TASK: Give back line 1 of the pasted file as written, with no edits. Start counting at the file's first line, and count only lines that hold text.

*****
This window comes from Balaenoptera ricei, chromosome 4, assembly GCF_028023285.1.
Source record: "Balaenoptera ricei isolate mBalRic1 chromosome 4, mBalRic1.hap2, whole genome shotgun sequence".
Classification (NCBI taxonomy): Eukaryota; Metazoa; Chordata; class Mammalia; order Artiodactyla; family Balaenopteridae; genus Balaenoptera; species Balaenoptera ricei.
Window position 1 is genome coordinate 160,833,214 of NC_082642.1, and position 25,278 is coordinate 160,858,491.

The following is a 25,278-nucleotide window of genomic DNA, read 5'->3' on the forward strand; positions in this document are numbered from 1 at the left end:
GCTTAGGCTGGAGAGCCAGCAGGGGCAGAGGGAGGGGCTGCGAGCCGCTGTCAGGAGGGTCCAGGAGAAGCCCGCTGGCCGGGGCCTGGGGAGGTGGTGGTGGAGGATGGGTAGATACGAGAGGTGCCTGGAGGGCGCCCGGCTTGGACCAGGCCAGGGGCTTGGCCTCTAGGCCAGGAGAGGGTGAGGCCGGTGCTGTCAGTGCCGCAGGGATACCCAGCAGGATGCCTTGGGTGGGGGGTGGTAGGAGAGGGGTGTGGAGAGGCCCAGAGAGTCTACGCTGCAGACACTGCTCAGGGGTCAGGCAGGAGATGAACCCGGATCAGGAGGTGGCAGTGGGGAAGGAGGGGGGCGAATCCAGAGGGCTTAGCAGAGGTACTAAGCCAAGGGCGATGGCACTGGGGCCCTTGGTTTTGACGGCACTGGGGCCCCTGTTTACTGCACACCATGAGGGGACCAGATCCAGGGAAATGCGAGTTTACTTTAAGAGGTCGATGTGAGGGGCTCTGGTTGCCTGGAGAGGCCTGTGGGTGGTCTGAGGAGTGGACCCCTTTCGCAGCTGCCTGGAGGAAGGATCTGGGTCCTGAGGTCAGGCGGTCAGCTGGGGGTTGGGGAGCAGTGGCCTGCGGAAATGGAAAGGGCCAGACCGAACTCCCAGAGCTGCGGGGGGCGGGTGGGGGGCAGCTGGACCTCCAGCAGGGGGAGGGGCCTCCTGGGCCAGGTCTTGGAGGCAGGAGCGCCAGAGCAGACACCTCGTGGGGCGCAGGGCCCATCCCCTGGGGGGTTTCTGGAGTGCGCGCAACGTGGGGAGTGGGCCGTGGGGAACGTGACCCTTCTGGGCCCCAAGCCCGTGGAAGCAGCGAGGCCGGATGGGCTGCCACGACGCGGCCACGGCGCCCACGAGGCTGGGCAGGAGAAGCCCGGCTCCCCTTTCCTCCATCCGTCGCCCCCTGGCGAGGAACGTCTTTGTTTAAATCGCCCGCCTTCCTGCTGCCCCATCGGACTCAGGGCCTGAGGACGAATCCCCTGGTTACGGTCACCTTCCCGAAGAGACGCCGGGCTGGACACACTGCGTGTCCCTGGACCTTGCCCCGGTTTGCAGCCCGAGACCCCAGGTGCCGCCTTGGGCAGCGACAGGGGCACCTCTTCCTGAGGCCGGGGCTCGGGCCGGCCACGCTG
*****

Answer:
This window comes from Balaenoptera ricei, chromosome 4, assembly GCF_028023285.1.